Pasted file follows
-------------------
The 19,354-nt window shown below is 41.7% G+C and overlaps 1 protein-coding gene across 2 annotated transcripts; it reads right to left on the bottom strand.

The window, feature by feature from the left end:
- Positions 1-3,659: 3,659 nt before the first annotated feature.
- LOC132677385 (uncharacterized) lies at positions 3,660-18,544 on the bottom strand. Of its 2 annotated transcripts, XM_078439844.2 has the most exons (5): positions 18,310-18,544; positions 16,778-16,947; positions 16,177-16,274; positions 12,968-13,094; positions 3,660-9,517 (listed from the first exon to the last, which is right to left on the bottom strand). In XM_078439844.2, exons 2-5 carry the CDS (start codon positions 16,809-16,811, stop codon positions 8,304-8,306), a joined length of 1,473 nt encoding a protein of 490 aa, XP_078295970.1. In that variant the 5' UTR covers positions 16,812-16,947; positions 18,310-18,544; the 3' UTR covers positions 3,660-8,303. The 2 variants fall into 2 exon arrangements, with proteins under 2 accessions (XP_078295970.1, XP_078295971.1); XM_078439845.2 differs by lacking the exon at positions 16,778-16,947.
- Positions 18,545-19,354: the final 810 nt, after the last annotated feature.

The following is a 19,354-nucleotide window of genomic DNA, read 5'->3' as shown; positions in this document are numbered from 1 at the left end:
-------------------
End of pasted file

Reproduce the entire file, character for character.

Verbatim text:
The 19,354-nt window shown below is 41.7% G+C and overlaps 1 protein-coding gene across 2 annotated transcripts; it reads right to left on the bottom strand.

The window, feature by feature from the left end:
- Positions 1-3,659: 3,659 nt before the first annotated feature.
- LOC132677385 (uncharacterized) lies at positions 3,660-18,544 on the bottom strand. Of its 2 annotated transcripts, XM_078439844.2 has the most exons (5): positions 18,310-18,544; positions 16,778-16,947; positions 16,177-16,274; positions 12,968-13,094; positions 3,660-9,517 (listed from the first exon to the last, which is right to left on the bottom strand). In XM_078439844.2, exons 2-5 carry the CDS (start codon positions 16,809-16,811, stop codon positions 8,304-8,306), a joined length of 1,473 nt encoding a protein of 490 aa, XP_078295970.1. In that variant the 5' UTR covers positions 16,812-16,947; positions 18,310-18,544; the 3' UTR covers positions 3,660-8,303. The 2 variants fall into 2 exon arrangements, with proteins under 2 accessions (XP_078295970.1, XP_078295971.1); XM_078439845.2 differs by lacking the exon at positions 16,778-16,947.
- Positions 18,545-19,354: the final 810 nt, after the last annotated feature.

The following is a 19,354-nucleotide window of genomic DNA, read 5'->3' as shown; positions in this document are numbered from 1 at the left end: